Oil Gains on Falling Stocks, Higher Demand Forecast

Oil Gains on Falling Stocks, Higher Demand Forecast

Oil prices rose for a third straight day on Wednesday after the International Energy Agency said global crude production fell for the first time in four months in August, helping to rebalance the oversupplied market.

The IEA revised upwards its estimate for demand growth in 2017 by 100,000 barrels a day (bpd) to 1.6 million bpd, or 1.7%.

According to secondary sources, total OPEC production averaged 32.76 million barrels per day in August, a decrease of 79,000 over the previous month. That was larger than the S&P Global Platts survey expectations for a 4 million-barrel fall.

Markets will be influenced later in the day when the U.S. Energy Information Administration releases its short-term market report, which includes forecasts for crude oil prices.

"Demand growth is strengthening: robust demand in OECD (the Organisation for Economic Co-operation and Development) countries was a key factor in 2Q17's global growth of 2.3 mb/d, the highest quarterly year-on-year increase since mid-2015".

Global crude oil prices improved, as OPEC and non-OPEC countries continued to conform to voluntary output adjustments and United States stocks declined further, OPEC said.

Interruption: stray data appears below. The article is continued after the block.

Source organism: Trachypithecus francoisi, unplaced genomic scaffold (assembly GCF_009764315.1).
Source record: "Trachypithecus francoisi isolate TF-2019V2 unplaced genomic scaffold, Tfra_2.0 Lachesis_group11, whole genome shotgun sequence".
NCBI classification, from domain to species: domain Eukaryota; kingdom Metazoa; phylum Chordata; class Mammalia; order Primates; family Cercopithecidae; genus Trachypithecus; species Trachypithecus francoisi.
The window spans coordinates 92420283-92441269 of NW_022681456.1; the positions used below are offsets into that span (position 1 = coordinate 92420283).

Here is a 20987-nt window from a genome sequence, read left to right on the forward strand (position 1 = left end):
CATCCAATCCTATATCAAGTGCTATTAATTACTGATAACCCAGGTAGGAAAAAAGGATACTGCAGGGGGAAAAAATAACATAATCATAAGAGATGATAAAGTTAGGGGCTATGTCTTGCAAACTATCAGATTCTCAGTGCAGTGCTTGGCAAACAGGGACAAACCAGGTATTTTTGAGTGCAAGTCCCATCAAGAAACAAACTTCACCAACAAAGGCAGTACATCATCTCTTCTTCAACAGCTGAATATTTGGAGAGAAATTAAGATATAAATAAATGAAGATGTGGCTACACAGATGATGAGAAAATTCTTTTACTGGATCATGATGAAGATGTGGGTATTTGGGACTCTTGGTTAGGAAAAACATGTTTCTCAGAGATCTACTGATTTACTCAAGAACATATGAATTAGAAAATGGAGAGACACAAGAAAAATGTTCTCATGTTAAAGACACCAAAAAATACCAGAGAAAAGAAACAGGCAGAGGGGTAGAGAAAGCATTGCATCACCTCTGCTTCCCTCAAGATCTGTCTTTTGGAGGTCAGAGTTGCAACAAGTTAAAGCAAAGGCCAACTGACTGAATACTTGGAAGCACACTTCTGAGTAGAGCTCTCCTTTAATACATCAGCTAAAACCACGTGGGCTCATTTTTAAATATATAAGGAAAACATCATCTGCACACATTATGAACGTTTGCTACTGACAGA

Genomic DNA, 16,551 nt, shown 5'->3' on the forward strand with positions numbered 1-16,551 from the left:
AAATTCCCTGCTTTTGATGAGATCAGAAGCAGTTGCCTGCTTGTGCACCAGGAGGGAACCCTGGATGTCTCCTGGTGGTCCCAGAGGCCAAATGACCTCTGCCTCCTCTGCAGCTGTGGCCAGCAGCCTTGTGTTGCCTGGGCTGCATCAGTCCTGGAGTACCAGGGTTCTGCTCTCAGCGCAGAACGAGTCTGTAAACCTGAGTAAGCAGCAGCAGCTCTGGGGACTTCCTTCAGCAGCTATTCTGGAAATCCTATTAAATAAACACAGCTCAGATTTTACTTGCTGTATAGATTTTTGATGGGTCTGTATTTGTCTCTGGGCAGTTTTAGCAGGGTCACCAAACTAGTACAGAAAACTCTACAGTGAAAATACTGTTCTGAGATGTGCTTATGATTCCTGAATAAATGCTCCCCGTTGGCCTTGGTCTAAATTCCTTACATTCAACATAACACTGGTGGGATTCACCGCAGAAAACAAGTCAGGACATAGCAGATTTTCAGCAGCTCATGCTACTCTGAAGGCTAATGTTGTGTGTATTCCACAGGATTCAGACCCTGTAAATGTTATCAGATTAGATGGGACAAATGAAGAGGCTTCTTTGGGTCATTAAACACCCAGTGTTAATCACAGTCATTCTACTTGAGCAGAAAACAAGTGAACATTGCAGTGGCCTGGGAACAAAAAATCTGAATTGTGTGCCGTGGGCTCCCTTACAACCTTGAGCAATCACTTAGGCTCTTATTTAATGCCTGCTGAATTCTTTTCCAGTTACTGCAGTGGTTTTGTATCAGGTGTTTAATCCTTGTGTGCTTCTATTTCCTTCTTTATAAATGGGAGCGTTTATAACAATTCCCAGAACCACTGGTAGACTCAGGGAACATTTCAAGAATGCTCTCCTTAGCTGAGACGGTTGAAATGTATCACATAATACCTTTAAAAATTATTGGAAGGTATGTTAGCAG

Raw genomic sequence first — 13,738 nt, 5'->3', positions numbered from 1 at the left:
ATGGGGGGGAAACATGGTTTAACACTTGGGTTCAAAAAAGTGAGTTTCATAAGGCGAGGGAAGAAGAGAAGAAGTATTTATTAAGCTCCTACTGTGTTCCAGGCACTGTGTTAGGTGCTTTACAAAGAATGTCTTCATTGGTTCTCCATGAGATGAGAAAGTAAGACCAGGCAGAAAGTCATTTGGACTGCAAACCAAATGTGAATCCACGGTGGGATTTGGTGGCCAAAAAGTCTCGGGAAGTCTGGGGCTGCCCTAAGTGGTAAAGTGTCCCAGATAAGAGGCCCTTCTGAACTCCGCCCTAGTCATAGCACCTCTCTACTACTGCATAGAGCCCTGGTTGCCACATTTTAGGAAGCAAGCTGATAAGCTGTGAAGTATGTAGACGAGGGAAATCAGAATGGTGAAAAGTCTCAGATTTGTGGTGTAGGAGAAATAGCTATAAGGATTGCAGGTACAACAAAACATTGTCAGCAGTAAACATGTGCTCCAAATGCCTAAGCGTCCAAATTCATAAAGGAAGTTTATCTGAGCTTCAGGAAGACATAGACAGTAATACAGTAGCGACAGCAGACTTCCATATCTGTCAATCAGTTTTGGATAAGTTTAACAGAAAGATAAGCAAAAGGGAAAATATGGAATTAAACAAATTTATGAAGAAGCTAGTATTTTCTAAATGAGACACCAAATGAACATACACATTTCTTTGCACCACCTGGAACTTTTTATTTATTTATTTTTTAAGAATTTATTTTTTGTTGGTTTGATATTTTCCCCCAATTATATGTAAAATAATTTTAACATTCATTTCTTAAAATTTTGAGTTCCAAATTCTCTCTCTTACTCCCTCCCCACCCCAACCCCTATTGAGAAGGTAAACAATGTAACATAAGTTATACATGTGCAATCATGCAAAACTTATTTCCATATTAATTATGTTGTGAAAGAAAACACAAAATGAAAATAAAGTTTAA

BP Chief Executive Bob Dudley said oil prices were likely to stay up to 60 dollars as major producers kept output restricted.

OPEC supply fell by 210,000 barrels, marking the first decline in five months.

On Tuesday, OPEC, in its monthly report, also pointed to a decline in its production in August as a sign that supply and demand could be moving further toward balance. Diesel futures rose 0.9 cent, or 0.51%, to $1.7775 a gallon.

Oil is higher for the fourth day in a row as the USA refinery industry restarts after Harvey.

November Brent, the global benchmark, climbed 89 cents, or 1.6%, to end at $55.16 a barrel, which was the highest finish since mid-April.

For WTI crude to sustain a US$50-plus price tag, traders will require "increasing clarity on Opec's strategy on eventually bringing back barrels onto the market and the possibility of an extension beyond March", said Eric Nuttall, senior portfolio manager with SPR & Co in Toronto. OPEC's own production is being watched closely as countries exempt from the cut - Libya and Nigeria - have boosted output more than expected this year.

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